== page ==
Molecular characterization of fungi causing colonization and infection in organ transplant recipients: A one-year prospective study

Document Type : Original Articles


1 Department of Medical Parasitology and Mycology, School of Public Health, Tehran University of Medical Sciences, Tehran, Iran

2 Food Microbiology Research Center, Tehran University of Medical Sciences, Tehran, Iran

3 Department of Infectious Diseases, Imam Khomeini Hospital Complex, Tehran University of Medical Sciences, Tehran, Iran

4 Department of Medical Parasitology and Mycology, School of Medicine, Iran University of Medical Sciences, Tehran, Iran

5 Liver Transplantation Research Center, Department of Infectious Diseases, Imam Khomeini Hospital Complex, Tehran University of Medical Sciences, Tehran, Iran

6 Department of Epidemiology and Biostatistics, School of Public Health, Tehran University of Medical Sciences, Tehran, Iran


Background and Purpose: Organ transplant recipients are vulnerable to fungal infections. The aim of this study was to determine the prevalence of fungal colonization and infections among patients who underwent various transplantations and molecularly characterize the etiological agents.
Materials and Methods: This study was conducted on candidates for transplantation in Imam Khomeini Hospital, Tehran, Iran, from April 2017 to April 2018. All patients were monitored for fungal colonization or infections before and after transplantation. Isolated fungi were identified using molecular methods.
Results: A total of 125 patients, including 86 males and 39 females, with the mean age of 52.2 years participated in the study (age range: 15-75 years). Out of 125 patients, 84 (67.2%) cases had fungal colonization that appeared pre- and post-transplantation in 21 and 63 cases, respectively (alone or concurrent with another infection in 55 and 29 cases, respectively). In addition, a total of 39 episodes of fungal infections were diagnosed in 36 (28.8%) recipients (alone or concurrent with colonization in 7 and 29 cases, respectively). Out of the 39 fungal infections, 9 cases appeared pre-transplantation, while the other 30 cases occurred post-transplantation. However, no fungal colonization or infection was observed in 34 (27.2%) patients. Oral candidiasis (n=20) was the most common type of infection, followed by funguria (n=7), onychomycosis (n=5), candidemia (n=3), rhinocerebral mucormycosis (n=1), cutaneous mucormycosis (n=1), cutaneous aspergillosis (n=1), and peritonitis (n=1). Six yeast species were recovered from colonization cases with the dominance of Candida albicans both before and after transplantation. The observed fungal infections were caused by 11 distinct species, including the members of Candida (i.e., C. albicans, C. glabrata, C. parapsilosis, C. tropicalis, and C. krusei), Aspergillus (i.e., A. oryzae and A. candidus), Rhizopus (i.e., R. oryzae and R. microsporus), Trichosporon asahii, and Trichophyton interdigitale. The results also indicated that the development of a fungal infection post-transplantation was associated with fungal colonization (r=0.0184; P=0.043).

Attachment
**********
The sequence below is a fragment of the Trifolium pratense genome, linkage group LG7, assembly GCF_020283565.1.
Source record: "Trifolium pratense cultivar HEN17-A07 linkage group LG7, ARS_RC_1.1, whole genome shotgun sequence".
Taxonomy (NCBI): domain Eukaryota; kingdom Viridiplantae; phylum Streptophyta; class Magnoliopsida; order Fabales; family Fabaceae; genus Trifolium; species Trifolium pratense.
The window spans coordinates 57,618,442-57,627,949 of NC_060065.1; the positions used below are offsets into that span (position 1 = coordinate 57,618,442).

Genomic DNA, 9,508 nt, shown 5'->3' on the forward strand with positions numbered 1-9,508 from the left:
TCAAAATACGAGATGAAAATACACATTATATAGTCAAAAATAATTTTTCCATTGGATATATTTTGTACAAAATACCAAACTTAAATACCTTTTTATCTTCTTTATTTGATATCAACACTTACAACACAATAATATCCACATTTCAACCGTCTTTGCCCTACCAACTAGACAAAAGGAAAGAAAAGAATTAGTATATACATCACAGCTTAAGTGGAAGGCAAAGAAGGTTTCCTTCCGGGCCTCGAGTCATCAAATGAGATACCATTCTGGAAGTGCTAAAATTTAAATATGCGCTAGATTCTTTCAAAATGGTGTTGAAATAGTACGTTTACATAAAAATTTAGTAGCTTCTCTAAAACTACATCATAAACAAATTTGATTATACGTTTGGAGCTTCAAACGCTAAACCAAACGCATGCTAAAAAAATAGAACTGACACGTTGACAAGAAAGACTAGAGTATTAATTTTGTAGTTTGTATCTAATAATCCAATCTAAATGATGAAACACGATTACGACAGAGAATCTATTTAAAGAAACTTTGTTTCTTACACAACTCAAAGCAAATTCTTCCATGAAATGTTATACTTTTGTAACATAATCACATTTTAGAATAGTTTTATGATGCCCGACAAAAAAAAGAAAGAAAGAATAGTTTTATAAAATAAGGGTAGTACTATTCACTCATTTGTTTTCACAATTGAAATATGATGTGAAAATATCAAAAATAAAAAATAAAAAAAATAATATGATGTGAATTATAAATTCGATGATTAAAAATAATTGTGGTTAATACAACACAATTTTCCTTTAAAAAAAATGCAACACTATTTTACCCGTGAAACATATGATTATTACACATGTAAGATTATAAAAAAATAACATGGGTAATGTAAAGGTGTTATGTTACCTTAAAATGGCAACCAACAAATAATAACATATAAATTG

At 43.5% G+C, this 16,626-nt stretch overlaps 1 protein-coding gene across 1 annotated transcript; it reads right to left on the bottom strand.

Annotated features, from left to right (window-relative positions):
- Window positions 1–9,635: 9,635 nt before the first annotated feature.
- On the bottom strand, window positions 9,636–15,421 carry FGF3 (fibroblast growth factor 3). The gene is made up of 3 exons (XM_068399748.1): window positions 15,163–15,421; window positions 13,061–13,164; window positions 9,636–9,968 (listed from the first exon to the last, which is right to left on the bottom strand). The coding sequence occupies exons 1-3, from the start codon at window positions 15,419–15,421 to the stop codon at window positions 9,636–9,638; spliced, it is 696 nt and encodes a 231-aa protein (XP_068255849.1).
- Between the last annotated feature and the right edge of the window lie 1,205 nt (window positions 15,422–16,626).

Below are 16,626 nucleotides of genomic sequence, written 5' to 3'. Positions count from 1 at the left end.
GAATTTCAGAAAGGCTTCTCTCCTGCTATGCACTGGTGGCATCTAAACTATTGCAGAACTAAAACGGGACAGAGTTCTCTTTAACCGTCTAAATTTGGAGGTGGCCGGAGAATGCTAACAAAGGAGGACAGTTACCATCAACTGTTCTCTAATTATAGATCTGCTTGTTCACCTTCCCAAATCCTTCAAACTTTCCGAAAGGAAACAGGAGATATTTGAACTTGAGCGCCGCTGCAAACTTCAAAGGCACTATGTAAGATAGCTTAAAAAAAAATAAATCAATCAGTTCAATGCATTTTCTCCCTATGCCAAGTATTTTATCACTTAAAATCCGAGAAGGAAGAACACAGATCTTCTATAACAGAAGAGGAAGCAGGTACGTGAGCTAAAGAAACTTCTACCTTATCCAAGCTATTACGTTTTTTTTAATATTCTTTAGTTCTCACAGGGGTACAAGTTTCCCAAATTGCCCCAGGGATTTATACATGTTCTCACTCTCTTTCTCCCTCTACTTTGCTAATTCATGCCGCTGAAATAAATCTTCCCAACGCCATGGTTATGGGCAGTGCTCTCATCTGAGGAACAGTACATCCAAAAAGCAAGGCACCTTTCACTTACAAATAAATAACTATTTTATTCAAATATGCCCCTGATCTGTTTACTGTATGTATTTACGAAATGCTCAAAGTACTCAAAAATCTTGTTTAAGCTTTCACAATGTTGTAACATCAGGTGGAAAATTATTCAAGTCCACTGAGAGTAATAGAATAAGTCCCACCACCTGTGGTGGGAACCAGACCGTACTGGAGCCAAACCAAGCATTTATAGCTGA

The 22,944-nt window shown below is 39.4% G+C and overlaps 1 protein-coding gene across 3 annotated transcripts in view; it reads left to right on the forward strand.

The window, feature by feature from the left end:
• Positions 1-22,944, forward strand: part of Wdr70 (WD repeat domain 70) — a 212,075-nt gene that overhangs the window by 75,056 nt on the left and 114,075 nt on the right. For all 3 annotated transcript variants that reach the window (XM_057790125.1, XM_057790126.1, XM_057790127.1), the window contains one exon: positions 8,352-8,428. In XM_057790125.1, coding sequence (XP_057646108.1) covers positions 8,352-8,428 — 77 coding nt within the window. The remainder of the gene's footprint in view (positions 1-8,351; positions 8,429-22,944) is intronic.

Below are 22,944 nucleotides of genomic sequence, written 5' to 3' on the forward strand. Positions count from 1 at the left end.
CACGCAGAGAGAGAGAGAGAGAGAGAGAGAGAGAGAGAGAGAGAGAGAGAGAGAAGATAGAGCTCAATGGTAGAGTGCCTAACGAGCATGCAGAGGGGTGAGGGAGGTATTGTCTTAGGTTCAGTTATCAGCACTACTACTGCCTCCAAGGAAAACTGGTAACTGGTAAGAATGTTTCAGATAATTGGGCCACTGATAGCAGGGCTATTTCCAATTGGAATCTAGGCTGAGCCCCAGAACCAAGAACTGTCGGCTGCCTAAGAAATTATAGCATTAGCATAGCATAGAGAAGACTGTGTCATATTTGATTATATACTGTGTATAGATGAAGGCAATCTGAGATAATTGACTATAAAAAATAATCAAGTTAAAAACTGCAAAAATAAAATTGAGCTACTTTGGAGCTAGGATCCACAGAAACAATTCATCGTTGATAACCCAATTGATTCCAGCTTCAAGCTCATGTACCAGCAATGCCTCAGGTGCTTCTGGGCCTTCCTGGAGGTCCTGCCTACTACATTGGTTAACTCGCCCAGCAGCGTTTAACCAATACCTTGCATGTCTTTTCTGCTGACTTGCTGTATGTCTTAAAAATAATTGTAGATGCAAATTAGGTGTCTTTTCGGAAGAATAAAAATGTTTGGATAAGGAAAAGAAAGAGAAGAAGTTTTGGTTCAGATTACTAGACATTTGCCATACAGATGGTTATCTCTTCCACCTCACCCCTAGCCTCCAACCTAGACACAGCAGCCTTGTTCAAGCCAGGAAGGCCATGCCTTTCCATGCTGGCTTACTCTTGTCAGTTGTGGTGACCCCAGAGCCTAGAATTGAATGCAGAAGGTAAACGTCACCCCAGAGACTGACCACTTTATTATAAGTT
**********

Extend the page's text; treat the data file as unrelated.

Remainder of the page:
Conclusion: Based on the results, fungal colonization was a common finding in transplant recipients at Imam Khomeini Hospital. However, the incidence of fungal infections was comparable with those of other centers. As the oral cavity was the most common site of colonization and infection, it might be beneficial to take further care about the oral health of patients using effective mouthwash.


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